Trust is enough for most patients

Trust is enough for most patients

Practice Plan regional sales support manager Selina Alexander emphasises the importance of trust in addressing a popular objection to making the move from NHS to private dentistry.

Many times over the years dentists exploring the idea of leaving NHS dentistry for private practice have expressed the fear that they’re not good enough to be a private dentist. They’ve often worked delivering NHS care for years and they’re concerned that their patients will expect a lot more from them after the move. They worry that when they convert, their patients will be paying higher fees for their treatment and so will expect a different standard of dentistry from them. 

While I appreciate stepping away from the way of working you’ve known for years can be daunting, the belief that private dentistry demands a different level of skill couldn’t be further from the truth. The patients who will be moving to private practice with you are the same ones you’ve been looking after already; some of them probably for years. It’s likely you already have established a relationship with them, which is why they have continued to come to see you.

Dentistry is a very personal and intimate service. Patients are in a vulnerable position when you’re working on their mouth so the relationship between dentist and patient requires trust. And trust in the dentist is still one of the key factors that patients consider when deciding who they want looking after their oral health. 

Same training

Very often, a dentist’s clinical skills are taken as read. All dentists have gone through the same initial training in this country, whether they work in an NHS practice or a private one. So, their knowledge of general dentistry will be the same. It will be your social skills and ability to build rapport with your patients that will determine whether they stay with you, not your ability to carry out root canal treatment, as they’re not able to see the work you’re carrying out inside their mouth.

Dentist, Anju Jairath admitted that while she was still working as an NHS dentist she didn’t feel as good as her counterparts in private practice.

‘I had imposter syndrome,’ she told me. ‘“’I just kept saying, I’m not good enough. I’m not good enough. I used to go on courses, and they’d say, “Hands up, who’s got an NHS contract?”. When I put mine up, I was always made to feel I wasn’t good enough because I did NHS work.’

Have faith in your skills

Finally, after working in private dentistry for a couple of years, Anju has appreciated that she was always good enough to be a private dentist. She now sees that the difference between NHS and private dentistry had nothing to do with her skills but was about having the time to take care of her patients.

‘What’s been really nice,’ she says, ‘is to talk to patients. I’m not thinking: “Can I put that filling in and would that be right?” Or: “What if it fails and what if it comes out? What do we do?”

‘I’m spending so much time talking to my patients, I’ve preempted all the things that could happen. It’s just been a breath of fresh air. But it took me a while to realise, actually my dentistry is fine. I don’t do anything extravagant, but what I do I feel is of a good quality. And if it fails, they’ve already had the discussions, so there’s that trust element.’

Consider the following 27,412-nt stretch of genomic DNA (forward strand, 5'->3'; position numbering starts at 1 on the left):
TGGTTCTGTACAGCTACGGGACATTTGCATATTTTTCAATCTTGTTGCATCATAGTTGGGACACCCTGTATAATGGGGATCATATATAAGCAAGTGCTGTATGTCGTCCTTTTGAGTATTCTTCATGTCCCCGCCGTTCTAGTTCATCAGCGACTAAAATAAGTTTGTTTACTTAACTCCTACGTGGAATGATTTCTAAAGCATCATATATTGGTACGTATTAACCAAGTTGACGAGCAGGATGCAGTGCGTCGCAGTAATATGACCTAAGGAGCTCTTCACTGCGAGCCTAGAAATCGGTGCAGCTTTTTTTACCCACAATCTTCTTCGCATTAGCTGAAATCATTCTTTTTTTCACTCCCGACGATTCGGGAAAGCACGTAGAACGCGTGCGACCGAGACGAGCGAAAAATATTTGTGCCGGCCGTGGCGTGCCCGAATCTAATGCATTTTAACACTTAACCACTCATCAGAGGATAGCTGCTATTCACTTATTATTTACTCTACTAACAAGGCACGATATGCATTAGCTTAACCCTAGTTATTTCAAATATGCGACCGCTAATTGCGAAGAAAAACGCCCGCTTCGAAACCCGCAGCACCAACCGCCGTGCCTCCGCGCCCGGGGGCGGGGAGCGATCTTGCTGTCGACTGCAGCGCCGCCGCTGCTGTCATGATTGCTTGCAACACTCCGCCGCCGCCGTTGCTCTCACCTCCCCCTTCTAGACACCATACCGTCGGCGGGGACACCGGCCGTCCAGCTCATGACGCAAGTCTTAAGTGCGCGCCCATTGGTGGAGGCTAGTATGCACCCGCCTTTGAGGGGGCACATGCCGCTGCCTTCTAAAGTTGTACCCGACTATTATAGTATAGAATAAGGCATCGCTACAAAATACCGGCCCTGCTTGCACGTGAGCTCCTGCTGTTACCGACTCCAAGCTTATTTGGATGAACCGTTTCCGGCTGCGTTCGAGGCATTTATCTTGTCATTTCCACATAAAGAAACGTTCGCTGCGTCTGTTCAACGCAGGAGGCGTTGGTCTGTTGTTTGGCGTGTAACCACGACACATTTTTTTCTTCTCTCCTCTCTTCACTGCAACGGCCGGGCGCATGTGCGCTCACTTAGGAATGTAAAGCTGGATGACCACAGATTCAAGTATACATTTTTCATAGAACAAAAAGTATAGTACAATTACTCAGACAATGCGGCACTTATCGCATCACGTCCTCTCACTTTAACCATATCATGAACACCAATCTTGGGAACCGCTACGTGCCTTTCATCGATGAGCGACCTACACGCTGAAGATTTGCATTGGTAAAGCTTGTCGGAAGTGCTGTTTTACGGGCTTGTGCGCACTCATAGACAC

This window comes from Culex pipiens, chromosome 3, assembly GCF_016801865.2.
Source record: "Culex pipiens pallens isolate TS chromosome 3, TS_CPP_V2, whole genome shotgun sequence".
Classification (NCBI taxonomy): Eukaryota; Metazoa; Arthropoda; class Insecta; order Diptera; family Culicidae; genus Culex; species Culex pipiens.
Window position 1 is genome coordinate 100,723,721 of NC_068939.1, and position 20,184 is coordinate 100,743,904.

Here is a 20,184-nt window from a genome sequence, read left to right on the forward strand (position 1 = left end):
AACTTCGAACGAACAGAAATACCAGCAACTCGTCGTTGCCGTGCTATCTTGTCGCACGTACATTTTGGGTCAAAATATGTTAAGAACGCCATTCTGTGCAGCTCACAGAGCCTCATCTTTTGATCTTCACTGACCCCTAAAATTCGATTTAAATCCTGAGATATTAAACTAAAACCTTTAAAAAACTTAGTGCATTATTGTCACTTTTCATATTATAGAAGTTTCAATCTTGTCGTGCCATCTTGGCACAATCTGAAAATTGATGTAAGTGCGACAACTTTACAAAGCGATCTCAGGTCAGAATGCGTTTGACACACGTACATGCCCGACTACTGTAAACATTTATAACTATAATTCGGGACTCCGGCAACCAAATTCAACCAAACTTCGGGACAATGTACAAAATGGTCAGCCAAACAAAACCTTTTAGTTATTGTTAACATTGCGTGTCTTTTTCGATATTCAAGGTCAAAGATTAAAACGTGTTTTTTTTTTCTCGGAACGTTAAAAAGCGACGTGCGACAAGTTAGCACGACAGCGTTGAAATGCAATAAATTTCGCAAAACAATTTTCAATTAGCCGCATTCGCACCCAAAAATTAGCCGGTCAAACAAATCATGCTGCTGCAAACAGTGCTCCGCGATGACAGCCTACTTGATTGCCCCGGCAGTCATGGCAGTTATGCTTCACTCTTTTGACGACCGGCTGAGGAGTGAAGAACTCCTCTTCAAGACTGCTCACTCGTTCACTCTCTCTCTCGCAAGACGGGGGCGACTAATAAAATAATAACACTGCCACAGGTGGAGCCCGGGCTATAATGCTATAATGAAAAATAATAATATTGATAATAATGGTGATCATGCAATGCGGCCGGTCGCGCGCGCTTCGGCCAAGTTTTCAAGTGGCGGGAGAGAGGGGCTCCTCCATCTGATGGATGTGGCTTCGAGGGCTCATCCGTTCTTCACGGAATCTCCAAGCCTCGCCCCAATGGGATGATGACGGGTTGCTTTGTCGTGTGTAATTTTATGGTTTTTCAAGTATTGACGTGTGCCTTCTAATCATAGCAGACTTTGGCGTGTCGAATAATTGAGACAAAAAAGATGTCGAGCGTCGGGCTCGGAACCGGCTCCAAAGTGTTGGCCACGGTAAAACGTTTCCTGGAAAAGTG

It’s important to remember you are a competent dentist. You’ve spent years qualifying and on top of that, you have the experience you gained providing dentistry to a high standard on the NHS. Those skills will be welcomed in private practice, so believe in them. I speak to lots of practices that tell me their patients have been getting a private service delivered on the NHS, but they just can’t afford to do that any longer. 

A slower pace

One of the main advantages of converting to private practice is you will have more time. So, if you do feel that there are some gaps in your skills, there are plenty of courses that you could go on to develop them. Or you might want to specialise in something such as delivering implants or orthodontic treatments and really embrace the skills you want to attain and the type of dentistry you want to deliver. 

Private dentistry is NHS dentistry at a much slower pace and with greater choice of treatments and materials, that’s all. The basic principles of dentistry remain the same. As Anju says to be successful in private dentistry: ‘You’ve got to care and you’ve got to talk to your patients. And if you can do that, you’ll do well in this job.’

So, you will always be good enough. Your patients will stay because they’re committed to you. So, fear of losing them should never be a barrier to moving to private practice.

If you’re considering your options away from the NHS and are looking for a provider who will hold your hand through the process while moving at a pace that’s right for you, why not start the conversation with Practice Plan on 01691 684165, or book your one-to-one NHS to private call today:

For more information visit the Practice Plan website:

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